NotesFAQContact Us
Collection
Advanced
Search Tips
Peer reviewed Peer reviewed
Direct linkDirect link
ERIC Number: EJ1187607
Record Type: Journal
Publication Date: 2018-Sep
Pages: 15
Abstractor: As Provided
ISBN: N/A
ISSN: ISSN-0026-7902
EISSN: N/A
Inherent Aspect and L1 Transfer in the L2 Acquisition of Spanish Grammatical Aspect
Gonzalez, Paz; Quintana Hernandez, Lucia
Modern Language Journal, v102 n3 p611-625 Fall 2018
The aim of this article is to show that the use of Spanish grammatical aspect is biased by inherent aspect depending on the learner's first language (L1). It considers both the Lexical Aspect Hypothesis (LAH; Andersen, 1986, and his followers) and the L1 Transfer Hypothesis (Izquierdo & Collins, 2008; McManus, 2015), and it compares the use of Spanish past tenses by L1 Dutch and L1 English learners at first stages of acquisition. Differences in grammatical aspect in both L1 and the second language (L2) predict that learners will have difficulties acquiring grammatical differences such as the contrast between the Preterit and the Imperfect. Recent studies claim that not all learners are biased by the traditional Vendlerian lexical aspect typology (Domínguez et al., 2013; González, 2013), which may mean that refinement of the LAH is necessary. For our study, L1 English and Dutch learners of Spanish performed the same written production task, which involved the retelling of a story after watching a muted video. The results, based on an approximate binomial distribution analysis, show that the use of both the Preterit and the Imperfect by English-speaking learners is biased by dynamicity contrasts. Furthermore, their overuse of Preterit to complete the written task shows L1 transfer from the English past tense, which can be uttered in perfective and imperfective contexts. On the other hand, the results of L1 Dutch speakers show that the use of Spanish grammatical aspect is biased by the terminative-durative classification, and that they prefer the Present Perfect in perfective contexts, also showing L1 transfer.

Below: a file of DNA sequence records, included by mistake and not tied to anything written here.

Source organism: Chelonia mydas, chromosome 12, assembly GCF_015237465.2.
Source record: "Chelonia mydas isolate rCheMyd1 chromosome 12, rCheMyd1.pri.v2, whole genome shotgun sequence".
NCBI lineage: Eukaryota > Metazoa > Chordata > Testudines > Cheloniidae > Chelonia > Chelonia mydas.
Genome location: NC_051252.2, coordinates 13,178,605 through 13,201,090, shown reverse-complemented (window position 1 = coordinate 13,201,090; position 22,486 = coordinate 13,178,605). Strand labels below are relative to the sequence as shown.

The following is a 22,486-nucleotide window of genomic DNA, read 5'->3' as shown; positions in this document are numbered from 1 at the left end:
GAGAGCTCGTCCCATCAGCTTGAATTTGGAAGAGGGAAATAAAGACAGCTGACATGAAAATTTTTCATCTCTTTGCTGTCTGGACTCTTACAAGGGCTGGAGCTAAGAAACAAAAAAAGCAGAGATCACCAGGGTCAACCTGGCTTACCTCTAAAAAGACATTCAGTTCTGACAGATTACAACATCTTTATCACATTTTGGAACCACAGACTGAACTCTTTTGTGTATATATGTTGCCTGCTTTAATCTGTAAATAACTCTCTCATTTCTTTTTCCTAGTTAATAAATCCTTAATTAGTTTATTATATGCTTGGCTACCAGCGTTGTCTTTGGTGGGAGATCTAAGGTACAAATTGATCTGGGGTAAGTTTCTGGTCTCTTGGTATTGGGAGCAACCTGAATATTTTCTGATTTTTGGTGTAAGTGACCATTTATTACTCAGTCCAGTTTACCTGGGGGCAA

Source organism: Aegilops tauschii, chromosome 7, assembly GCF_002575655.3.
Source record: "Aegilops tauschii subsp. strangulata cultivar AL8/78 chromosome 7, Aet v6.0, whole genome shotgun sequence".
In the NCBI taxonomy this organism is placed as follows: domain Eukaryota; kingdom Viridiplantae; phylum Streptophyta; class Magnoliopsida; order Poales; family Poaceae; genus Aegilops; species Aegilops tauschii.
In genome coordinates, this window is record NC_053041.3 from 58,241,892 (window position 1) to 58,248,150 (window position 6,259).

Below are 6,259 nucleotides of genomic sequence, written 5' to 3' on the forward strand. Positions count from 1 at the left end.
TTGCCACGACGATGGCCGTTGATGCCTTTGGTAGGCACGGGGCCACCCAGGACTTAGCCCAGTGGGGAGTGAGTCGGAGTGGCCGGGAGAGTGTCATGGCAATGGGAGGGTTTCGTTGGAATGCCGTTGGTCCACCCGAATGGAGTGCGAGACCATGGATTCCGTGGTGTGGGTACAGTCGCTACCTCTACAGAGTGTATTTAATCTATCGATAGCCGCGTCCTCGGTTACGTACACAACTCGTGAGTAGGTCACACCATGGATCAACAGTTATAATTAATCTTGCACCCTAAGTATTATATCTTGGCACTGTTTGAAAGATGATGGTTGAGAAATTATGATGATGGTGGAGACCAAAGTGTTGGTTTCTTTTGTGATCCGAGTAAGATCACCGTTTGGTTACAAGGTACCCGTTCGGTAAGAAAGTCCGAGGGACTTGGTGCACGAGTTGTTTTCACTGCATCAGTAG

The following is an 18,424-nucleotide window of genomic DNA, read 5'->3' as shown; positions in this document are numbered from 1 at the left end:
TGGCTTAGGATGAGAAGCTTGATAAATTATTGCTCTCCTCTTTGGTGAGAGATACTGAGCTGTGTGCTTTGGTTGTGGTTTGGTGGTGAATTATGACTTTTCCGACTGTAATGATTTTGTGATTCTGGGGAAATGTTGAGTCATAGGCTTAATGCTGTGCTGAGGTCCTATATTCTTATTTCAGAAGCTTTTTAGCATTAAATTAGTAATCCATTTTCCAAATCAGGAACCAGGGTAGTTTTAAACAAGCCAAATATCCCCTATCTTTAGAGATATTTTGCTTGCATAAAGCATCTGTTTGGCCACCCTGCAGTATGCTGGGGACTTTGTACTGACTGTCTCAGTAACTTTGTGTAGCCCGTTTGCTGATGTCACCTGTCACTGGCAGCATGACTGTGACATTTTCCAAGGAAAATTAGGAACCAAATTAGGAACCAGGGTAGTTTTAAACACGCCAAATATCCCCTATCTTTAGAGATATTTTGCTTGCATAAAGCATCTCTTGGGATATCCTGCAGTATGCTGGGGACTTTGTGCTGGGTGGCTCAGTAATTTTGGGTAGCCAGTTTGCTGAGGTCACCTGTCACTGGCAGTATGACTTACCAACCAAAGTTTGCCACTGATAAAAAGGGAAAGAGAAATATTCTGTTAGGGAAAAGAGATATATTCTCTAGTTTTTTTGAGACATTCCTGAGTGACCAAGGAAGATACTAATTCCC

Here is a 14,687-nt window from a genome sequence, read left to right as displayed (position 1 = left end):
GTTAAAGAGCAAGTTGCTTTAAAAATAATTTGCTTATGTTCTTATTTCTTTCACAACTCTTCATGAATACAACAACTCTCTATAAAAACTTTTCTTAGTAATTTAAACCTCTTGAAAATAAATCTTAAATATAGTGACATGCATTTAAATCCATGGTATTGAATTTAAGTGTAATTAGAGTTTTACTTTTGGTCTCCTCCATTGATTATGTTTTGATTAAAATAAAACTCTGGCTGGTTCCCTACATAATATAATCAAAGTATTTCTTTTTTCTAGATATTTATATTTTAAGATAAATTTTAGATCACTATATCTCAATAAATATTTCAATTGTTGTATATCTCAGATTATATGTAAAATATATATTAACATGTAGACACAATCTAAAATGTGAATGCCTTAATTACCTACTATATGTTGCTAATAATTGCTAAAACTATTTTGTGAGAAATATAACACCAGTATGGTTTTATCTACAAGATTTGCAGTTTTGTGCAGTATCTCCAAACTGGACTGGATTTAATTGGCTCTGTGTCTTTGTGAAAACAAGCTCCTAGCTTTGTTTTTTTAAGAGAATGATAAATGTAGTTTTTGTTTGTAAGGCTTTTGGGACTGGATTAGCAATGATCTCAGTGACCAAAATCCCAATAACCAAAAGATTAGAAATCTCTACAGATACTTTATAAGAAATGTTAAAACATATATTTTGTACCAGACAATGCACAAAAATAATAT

Wiley-Blackwell. 350 Main Street, Malden, MA 02148. Tel: 800-835-6770; Tel: 781-388-8598; Fax: 781-388-8232; e-mail: cs-journals@wiley.com; Web site: http://www.wiley.com/WileyCDA
Publication Type: Journal Articles; Reports - Research
Education Level: N/A
Audience: N/A
Language: English
Sponsor: N/A
Authoring Institution: N/A
Grant or Contract Numbers: N/A